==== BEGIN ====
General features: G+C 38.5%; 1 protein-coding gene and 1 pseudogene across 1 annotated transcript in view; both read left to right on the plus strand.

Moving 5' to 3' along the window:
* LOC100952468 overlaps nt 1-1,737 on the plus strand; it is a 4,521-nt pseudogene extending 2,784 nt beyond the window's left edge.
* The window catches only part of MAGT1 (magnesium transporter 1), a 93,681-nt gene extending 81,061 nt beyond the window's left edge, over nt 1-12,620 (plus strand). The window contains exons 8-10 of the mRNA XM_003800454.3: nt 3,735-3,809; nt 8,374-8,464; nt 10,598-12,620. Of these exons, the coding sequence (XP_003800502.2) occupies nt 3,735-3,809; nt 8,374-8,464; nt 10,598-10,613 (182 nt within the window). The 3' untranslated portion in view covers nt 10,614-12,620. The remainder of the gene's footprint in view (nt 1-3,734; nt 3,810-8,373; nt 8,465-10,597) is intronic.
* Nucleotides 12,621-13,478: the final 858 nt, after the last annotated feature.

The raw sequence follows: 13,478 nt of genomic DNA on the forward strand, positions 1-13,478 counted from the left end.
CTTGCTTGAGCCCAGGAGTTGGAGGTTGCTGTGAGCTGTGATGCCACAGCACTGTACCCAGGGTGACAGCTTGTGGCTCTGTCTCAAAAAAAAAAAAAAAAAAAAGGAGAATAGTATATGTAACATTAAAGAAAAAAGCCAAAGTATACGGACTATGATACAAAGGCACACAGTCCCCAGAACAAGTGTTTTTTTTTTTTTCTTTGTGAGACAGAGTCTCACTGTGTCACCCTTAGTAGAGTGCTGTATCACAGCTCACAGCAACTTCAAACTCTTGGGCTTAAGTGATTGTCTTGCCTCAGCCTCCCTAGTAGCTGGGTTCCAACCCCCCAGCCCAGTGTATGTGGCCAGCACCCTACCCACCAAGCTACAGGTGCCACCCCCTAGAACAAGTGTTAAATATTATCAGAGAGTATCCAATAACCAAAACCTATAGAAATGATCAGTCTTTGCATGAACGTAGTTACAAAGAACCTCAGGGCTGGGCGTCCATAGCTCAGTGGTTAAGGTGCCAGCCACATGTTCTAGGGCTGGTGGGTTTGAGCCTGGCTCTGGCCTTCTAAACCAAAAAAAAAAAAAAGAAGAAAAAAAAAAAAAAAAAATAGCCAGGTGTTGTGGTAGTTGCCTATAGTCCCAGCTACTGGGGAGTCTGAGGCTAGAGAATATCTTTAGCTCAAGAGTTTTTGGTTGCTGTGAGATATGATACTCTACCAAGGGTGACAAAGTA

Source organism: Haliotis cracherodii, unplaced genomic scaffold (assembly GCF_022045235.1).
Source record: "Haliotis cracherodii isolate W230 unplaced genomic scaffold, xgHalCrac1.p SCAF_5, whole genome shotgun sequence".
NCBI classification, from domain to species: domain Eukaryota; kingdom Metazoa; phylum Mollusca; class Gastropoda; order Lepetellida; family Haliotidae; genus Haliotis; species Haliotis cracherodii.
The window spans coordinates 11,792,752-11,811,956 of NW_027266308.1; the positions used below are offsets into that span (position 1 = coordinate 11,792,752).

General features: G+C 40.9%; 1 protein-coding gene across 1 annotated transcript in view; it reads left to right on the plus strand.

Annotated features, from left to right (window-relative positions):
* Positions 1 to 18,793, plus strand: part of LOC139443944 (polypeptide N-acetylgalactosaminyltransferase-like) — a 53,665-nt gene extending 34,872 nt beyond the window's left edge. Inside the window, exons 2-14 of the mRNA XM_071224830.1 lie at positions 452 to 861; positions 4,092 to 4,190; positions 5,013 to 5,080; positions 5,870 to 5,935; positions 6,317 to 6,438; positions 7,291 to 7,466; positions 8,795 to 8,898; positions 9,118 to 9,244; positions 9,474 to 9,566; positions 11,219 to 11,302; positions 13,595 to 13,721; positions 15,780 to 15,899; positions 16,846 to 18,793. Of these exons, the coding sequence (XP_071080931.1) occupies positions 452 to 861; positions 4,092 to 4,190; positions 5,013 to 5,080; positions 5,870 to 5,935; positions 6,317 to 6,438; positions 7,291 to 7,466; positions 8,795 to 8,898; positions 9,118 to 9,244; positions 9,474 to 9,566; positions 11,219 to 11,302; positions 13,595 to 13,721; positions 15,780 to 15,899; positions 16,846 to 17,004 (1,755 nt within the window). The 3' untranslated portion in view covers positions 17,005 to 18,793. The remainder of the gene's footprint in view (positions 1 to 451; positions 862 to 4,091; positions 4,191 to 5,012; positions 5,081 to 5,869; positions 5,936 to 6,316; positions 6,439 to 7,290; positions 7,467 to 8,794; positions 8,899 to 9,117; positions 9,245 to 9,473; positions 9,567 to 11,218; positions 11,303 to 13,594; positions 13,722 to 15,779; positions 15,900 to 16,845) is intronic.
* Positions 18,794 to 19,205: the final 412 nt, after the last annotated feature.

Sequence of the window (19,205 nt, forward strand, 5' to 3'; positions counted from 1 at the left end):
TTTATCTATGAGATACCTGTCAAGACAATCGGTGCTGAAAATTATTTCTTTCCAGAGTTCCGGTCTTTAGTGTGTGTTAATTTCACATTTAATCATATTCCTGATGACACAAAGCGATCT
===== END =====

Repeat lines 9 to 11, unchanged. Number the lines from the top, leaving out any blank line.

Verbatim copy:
Source record: "Haliotis cracherodii isolate W230 unplaced genomic scaffold, xgHalCrac1.p SCAF_5, whole genome shotgun sequence".
NCBI classification, from domain to species: domain Eukaryota; kingdom Metazoa; phylum Mollusca; class Gastropoda; order Lepetellida; family Haliotidae; genus Haliotis; species Haliotis cracherodii.
The window spans coordinates 11,792,752-11,811,956 of NW_027266308.1; the positions used below are offsets into that span (position 1 = coordinate 11,792,752).